The ballroom looked out over Lake Superior to a narrow channel, marked by concrete piers, into the harbor. In the midst of our gaity, suddenly the music stopped! Everyone rushed to the windows. Search lights were playing on a freighter, the Mataafa, lying broadside along the shore, swamped with breaking waves and blinding snow. She had failed to make the narrow entrance to safety. A breeches buoy firing from the shore was unable to reach the ship. We stood there in our evening gowns, paralyzed by the horrifying spectacle. Of course, all our partners in their Tuxedos dashed from the dance floor to try to lend a “helpless” hand. We watched men of the crew struggling to make way from stern to higher bow, one after another swept overboard! Some had taken refuge in the funnels where they froze to death.

Before morning daylight the Mataafa had broken up, a wreck still counted as one of the worst disasters at the head of the Lakes.

A kinder memory recalls those incredible trips down the Great Lakes, a courtesy extended through father’s position. My first was aboard the John W. Gates (no relation) in 1903 when I was twelve, along with three of my contemporaries, under my grandmother’s chaperonage. Later, during the teenage years, we made up our own group of ten or a dozen invited guests, and even specified the time-the August full moon.

CHARLES R. VAN HISE. Image from Bowling Green State University archive.

Certain boats became our favorites: the T. F. Cole, the J. P. Morgan, the Harvard, the Shenango. Never, however, the William J. Olcott or the Charles R. Van Hise, as neither was outfitted for guests.

The accommodations on these 600-foot private yachts were palatial-half a dozen staterooms, not cabins, at the bow, with brass beds, not bunks, windows, not portholes. A glassed observation lounge ran across the front, below the captain’s quarters. The pilothouse stood at the top where we were always welcome. The lounge was furnished with wicker furniture, card tables, books, games, and a horned Victor Talking Machine with an assortment of latest records: the Prince of Pilsen, the Red Mill, Caruso and Scotti and Madame Melba.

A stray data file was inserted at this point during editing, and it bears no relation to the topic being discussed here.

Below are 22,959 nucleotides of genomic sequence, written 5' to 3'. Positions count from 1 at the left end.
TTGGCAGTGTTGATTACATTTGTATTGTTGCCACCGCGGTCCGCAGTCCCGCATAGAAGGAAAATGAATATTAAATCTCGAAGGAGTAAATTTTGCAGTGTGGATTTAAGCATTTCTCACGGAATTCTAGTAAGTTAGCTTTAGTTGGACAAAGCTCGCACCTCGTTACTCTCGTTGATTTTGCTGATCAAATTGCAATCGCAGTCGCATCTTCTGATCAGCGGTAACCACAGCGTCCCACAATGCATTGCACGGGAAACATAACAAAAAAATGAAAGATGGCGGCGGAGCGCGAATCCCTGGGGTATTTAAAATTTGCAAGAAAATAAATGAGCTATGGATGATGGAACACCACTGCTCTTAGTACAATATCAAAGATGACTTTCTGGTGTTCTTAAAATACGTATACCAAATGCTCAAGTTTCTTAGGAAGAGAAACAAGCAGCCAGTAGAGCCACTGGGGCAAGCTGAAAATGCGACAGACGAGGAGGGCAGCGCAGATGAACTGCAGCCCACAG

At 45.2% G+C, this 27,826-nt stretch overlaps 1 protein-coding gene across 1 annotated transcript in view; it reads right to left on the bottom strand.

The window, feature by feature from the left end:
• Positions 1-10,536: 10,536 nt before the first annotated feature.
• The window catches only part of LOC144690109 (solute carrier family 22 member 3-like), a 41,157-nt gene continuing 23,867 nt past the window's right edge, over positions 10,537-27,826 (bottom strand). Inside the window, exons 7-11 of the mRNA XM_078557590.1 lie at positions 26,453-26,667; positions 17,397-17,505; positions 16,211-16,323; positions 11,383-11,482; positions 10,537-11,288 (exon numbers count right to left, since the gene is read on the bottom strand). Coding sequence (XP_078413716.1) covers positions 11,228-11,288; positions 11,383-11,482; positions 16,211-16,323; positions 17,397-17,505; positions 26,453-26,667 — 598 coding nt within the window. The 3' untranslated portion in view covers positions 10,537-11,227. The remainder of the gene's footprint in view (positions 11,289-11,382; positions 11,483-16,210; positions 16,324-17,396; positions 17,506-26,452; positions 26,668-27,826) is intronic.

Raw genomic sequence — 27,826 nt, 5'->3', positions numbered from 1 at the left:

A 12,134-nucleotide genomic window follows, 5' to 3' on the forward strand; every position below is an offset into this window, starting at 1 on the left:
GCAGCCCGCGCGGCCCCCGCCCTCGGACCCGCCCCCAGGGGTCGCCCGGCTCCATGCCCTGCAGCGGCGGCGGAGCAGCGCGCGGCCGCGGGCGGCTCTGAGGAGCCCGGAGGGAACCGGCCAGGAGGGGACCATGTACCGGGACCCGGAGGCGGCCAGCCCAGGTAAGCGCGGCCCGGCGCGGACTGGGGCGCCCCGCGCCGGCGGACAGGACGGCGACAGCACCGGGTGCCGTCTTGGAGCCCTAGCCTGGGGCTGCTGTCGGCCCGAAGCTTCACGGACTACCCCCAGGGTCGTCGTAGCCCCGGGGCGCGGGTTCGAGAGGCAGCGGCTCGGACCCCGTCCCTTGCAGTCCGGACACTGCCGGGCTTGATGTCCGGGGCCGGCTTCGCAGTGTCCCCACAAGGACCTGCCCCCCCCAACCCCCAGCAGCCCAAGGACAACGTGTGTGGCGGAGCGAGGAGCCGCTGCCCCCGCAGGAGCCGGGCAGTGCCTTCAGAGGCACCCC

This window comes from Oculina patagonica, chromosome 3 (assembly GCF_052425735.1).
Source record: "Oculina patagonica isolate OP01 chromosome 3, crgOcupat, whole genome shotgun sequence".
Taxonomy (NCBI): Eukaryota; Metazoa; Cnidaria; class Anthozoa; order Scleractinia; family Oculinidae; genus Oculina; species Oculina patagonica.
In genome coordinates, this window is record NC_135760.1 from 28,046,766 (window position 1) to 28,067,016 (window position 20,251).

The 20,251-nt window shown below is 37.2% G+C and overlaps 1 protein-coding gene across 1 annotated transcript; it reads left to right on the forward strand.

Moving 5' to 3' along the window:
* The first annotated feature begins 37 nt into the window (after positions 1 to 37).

Dining room and kitchen ran the width of the ship, with a hatch between to our quarters. Two stewards fed us all too well; our only exercise was jumping rope, playing quoits, or walking six times around the deck to make a mile. Above the intervening hatch hung an awning, the carpet below was laid down on the steel plates. This was our relaxing area, lounging in a hammock or steamer chair, reading, sewing, playing cards, or watching the passing scene and the sea gulls. Our yachting costumes were fetching-ankle-length skirts, long-sleeved shirtwaists, popular Peter Thompson sailor suits, and fancy wide straw hats against the sun.

The round trip took eight days-four going down, loaded deep into the water, one day unloading at a Lake Erie port, Conneaut, Ashtabula or Erie, and three days return riding high and light. Those remarkable Hulett cranes worked day and night hoisting their buckets of ore from the depth of the hold. Meantime, passengers were being entertained by officers of the company at Cleveland’s Country Club. It was fun on the down trip to jump the deck as we drew level to the upper locks, to run the rapids between the American and Canadian sides. Indian canoe men steered us skillfully down the fast white water, just in time to jump aboard as our boat was now lowered to the level of the St. Mary’s River.